If my topic is a business, I sometimes check out the competition. I’ll look into how that other company has been fairing economically, specifically how its sales have risen or fallen over the last couple of years. If it’s dropped products, shifted marketing efforts, etc., I want to know why. A competitor analysis isn’t always necessary, but it can shed light on possible problems your topic may face.

Finding Social Information

This section is a bit trickier. Political and economic sectors rely heavily on data and evidence. You can find this information on government websites. News sites too, even. And although you can find databases about demographics and population growth for this section — all applicable in a PEST analysis — I wouldn’t stop there.

In the social section, I often examine how consumers are impacted by political and economic factors. You can draw conclusions based on the information you’ve already gathered from your political and economic segments.

For instance, if there is political instability and the economy is on the fritz, then consumers may feel uneasy. They may have fewer job options. And that means they’re less likely to spend frivolously. If your topic is a luxury product, it may mean the company that makes it may have lower sales this year.

But you also want to learn about how consumers feel about your topic. If it’s a company, do consumers generally like it? Or is public opinion souring? There should be a reason for why.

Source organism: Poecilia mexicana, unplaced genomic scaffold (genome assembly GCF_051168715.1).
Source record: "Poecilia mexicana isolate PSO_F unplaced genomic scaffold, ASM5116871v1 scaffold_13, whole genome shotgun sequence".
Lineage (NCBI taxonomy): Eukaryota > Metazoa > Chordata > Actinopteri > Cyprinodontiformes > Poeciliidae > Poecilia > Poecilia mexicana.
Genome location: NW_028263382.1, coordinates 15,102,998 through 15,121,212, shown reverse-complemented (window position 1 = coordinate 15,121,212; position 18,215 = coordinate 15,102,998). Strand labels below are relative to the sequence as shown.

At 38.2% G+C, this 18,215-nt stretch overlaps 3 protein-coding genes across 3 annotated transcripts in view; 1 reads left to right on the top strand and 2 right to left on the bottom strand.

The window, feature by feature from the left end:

Consider Facebook. The company’s CEO, Mark Zuckerberg, has consistently been in hot water over the years. If not for data breaches affecting millions of users, but for their shady involvement with fake news and political tampering.

This has led many consumers to shy away from using Facebook. And this affects businesses that use Facebook to reach new customers.

In this section of the PEST analysis, I’m more likely to search for my topic on news sites and publications. The more popular the topic, the easier it’ll be to find articles written about it. But if the topic has ever been in the news, you’ll likely find it online.

Websites to search include:

  • Reddit
  • Consumer Reports
  • Local news websites
  • Other reputable sources

If you know your topic has been in the news for something bad, you can search the topic + the problem.

Although the information may overlap, take keynotes here. See how the problem is affecting consumer opinion. You may even want to take a look at the comments (if there are any) and see what people are saying. It’s coming straight from the lion’s mouth (consumers).